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Ludovico Einaudi Mixes Genres in Moscow

Einaudi’s performances moved members of the audience to tears. Alex Molchanovsky

What unites Thom Yorke, the extraordinary yet depressive leader of Radiohead, and the great composer Igor Stravinsky? Nothing but music. However, both of them were singled out as being the most well-respected by Ludovico Einaudi, an Italian neoclassical pianist, who came to Russia this past weekend with concerts in support of his latest album, "In A Time Lapse." Speaking about the album title, Einaudi, with awe in his voice, talked about the importance of individual moments, about the importance of the feeling of childhood, how time inevitably melts and reflection in time. After the success of the movie "The Intouchables," for which Ludovico composed the soundtrack, the pianist's popularity rose to new heights. His new album, which includes the most famous compositions from the movie, is no less impressive than "Nightbook," his 2009 release. "The Intouchables" is not Einaudi's first movie soundtrack, and he confessed that he still dreams of making a soundtrack for Ridley Scott's "Blade Runner."

All those who came to the Svetlanov Hall of the Moscow International House of Music seemed to already be steeped in the music of Ludovico Einaudi. The band, which plays with the Italian on tour, played a mixture of classical and electronic music — exactly what Einaudi is best known for. The music's gradual onset, slow and lyrical pace and the sad lyrics giving way to  dynamics, drive and fiery emotions were enough to make people cry and close their eyes in satisfaction.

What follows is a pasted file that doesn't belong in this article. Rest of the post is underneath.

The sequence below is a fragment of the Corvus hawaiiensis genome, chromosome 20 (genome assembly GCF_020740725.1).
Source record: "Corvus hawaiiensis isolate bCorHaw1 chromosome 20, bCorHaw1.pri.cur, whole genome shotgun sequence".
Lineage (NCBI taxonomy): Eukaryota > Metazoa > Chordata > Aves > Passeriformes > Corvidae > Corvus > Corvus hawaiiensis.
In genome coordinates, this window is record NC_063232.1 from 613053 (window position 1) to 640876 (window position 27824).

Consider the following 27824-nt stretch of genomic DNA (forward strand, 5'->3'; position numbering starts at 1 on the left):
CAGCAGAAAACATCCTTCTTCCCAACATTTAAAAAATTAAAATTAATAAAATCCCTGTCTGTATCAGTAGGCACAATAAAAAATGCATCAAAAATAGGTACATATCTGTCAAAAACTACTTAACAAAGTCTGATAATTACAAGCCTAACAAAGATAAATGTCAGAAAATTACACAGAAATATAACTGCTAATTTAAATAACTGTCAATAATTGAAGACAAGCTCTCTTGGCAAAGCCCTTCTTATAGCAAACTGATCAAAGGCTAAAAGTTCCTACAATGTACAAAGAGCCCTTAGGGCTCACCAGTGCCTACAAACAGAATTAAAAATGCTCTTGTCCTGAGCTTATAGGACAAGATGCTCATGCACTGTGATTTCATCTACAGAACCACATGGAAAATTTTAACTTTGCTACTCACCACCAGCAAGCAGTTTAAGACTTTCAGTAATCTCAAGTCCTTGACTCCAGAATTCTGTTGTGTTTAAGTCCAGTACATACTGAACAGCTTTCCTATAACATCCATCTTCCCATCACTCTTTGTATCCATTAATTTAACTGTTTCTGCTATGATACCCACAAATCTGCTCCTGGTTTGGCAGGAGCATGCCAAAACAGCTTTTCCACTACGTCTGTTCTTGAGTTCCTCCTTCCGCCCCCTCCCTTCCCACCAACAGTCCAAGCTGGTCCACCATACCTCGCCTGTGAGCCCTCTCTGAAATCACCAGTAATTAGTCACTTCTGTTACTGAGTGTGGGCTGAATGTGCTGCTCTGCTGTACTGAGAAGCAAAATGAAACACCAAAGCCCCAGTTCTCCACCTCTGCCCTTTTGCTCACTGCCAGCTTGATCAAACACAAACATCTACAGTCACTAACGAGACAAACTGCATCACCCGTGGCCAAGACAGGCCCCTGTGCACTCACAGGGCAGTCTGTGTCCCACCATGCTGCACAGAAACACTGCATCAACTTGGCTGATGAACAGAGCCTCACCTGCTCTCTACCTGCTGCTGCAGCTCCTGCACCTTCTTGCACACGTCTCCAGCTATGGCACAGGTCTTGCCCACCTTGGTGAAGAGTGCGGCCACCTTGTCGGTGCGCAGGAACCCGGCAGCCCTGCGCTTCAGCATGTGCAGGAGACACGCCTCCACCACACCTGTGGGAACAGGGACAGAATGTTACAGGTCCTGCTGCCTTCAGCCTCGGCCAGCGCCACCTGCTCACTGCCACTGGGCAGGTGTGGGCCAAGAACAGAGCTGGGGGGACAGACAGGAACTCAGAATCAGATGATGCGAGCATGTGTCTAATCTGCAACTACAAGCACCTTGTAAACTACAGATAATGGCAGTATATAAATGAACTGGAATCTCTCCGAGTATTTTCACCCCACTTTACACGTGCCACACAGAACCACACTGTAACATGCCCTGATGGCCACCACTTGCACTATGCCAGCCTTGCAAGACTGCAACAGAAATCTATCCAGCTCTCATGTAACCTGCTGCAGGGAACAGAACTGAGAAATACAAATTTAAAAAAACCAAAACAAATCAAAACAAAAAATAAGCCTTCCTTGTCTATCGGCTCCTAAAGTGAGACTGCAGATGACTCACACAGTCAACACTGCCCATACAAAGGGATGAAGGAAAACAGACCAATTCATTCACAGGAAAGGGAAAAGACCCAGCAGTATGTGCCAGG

"I don't want my music to be heartbreaking," the musician said during the press conference before the second concert in Moscow. "The main idea is to make people's souls move. They have to feel. As for me, music is a way to survive."

Ludovico is sure that classical music is not so distant from pop music, and he always tries to put everything together:  Chopin's mood, for example, and The Beatles' energy.

He also shared his feelings about Russia, memories of the Hermitage and the Bolshoi Theater, comparing St. Petersburg and Venice.

"As an Italian, I really enjoyed St. Petersburg because it looks like Venice, you know. But there is something special in Moscow, something in the atmosphere, people. If the weather was more kindly, I would walk around the city and visit the Tretyakov Galley", he said.    

Ludovico Einaudi played on Sept. 20 and 21, gathering a full house both times.

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